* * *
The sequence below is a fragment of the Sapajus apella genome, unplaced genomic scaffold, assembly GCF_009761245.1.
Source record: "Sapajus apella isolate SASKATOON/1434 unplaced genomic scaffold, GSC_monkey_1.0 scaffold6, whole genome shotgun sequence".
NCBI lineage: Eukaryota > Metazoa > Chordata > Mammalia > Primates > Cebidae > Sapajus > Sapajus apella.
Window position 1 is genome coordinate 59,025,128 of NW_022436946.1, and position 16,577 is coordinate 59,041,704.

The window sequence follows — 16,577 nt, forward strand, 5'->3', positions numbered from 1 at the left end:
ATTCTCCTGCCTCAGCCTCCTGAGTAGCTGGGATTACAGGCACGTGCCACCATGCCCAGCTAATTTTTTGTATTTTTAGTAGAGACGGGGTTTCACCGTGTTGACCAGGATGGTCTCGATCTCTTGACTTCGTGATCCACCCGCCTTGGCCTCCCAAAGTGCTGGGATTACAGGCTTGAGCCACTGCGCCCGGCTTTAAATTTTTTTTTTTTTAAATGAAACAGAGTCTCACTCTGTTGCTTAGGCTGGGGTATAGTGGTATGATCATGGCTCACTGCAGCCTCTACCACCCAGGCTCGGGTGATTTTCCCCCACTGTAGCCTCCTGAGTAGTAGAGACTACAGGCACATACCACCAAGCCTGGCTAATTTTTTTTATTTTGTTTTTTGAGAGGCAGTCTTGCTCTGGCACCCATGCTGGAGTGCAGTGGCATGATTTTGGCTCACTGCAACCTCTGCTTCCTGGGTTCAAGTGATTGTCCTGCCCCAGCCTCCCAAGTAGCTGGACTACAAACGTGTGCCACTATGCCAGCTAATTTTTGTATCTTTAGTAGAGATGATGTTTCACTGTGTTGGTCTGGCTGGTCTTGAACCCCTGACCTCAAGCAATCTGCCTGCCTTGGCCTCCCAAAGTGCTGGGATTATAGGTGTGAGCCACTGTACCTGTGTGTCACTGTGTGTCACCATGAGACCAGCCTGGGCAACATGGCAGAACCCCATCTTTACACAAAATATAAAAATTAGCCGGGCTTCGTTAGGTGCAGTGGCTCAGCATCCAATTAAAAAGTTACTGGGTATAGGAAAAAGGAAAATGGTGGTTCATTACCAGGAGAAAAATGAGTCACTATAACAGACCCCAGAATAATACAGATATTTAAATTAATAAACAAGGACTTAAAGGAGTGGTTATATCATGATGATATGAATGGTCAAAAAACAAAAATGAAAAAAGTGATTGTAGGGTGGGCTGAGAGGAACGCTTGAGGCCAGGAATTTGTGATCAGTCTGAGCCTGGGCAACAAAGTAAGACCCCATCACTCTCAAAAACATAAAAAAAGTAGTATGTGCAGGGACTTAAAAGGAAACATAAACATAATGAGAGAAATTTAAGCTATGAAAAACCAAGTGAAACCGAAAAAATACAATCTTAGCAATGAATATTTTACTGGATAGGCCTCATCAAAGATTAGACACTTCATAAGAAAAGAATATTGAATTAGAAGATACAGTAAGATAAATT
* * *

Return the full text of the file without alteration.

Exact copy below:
The sequence below is a fragment of the Sapajus apella genome, unplaced genomic scaffold, assembly GCF_009761245.1.
Source record: "Sapajus apella isolate SASKATOON/1434 unplaced genomic scaffold, GSC_monkey_1.0 scaffold6, whole genome shotgun sequence".
NCBI lineage: Eukaryota > Metazoa > Chordata > Mammalia > Primates > Cebidae > Sapajus > Sapajus apella.
Window position 1 is genome coordinate 59,025,128 of NW_022436946.1, and position 16,577 is coordinate 59,041,704.

The window sequence follows — 16,577 nt, forward strand, 5'->3', positions numbered from 1 at the left end:
ATTCTCCTGCCTCAGCCTCCTGAGTAGCTGGGATTACAGGCACGTGCCACCATGCCCAGCTAATTTTTTGTATTTTTAGTAGAGACGGGGTTTCACCGTGTTGACCAGGATGGTCTCGATCTCTTGACTTCGTGATCCACCCGCCTTGGCCTCCCAAAGTGCTGGGATTACAGGCTTGAGCCACTGCGCCCGGCTTTAAATTTTTTTTTTTTTAAATGAAACAGAGTCTCACTCTGTTGCTTAGGCTGGGGTATAGTGGTATGATCATGGCTCACTGCAGCCTCTACCACCCAGGCTCGGGTGATTTTCCCCCACTGTAGCCTCCTGAGTAGTAGAGACTACAGGCACATACCACCAAGCCTGGCTAATTTTTTTTATTTTGTTTTTTGAGAGGCAGTCTTGCTCTGGCACCCATGCTGGAGTGCAGTGGCATGATTTTGGCTCACTGCAACCTCTGCTTCCTGGGTTCAAGTGATTGTCCTGCCCCAGCCTCCCAAGTAGCTGGACTACAAACGTGTGCCACTATGCCAGCTAATTTTTGTATCTTTAGTAGAGATGATGTTTCACTGTGTTGGTCTGGCTGGTCTTGAACCCCTGACCTCAAGCAATCTGCCTGCCTTGGCCTCCCAAAGTGCTGGGATTATAGGTGTGAGCCACTGTACCTGTGTGTCACTGTGTGTCACCATGAGACCAGCCTGGGCAACATGGCAGAACCCCATCTTTACACAAAATATAAAAATTAGCCGGGCTTCGTTAGGTGCAGTGGCTCAGCATCCAATTAAAAAGTTACTGGGTATAGGAAAAAGGAAAATGGTGGTTCATTACCAGGAGAAAAATGAGTCACTATAACAGACCCCAGAATAATACAGATATTTAAATTAATAAACAAGGACTTAAAGGAGTGGTTATATCATGATGATATGAATGGTCAAAAAACAAAAATGAAAAAAGTGATTGTAGGGTGGGCTGAGAGGAACGCTTGAGGCCAGGAATTTGTGATCAGTCTGAGCCTGGGCAACAAAGTAAGACCCCATCACTCTCAAAAACATAAAAAAAGTAGTATGTGCAGGGACTTAAAAGGAAACATAAACATAATGAGAGAAATTTAAGCTATGAAAAACCAAGTGAAACCGAAAAAATACAATCTTAGCAATGAATATTTTACTGGATAGGCCTCATCAAAGATTAGACACTTCATAAGAAAAGAATATTGAATTAGAAGATACAGTAAGATAAATT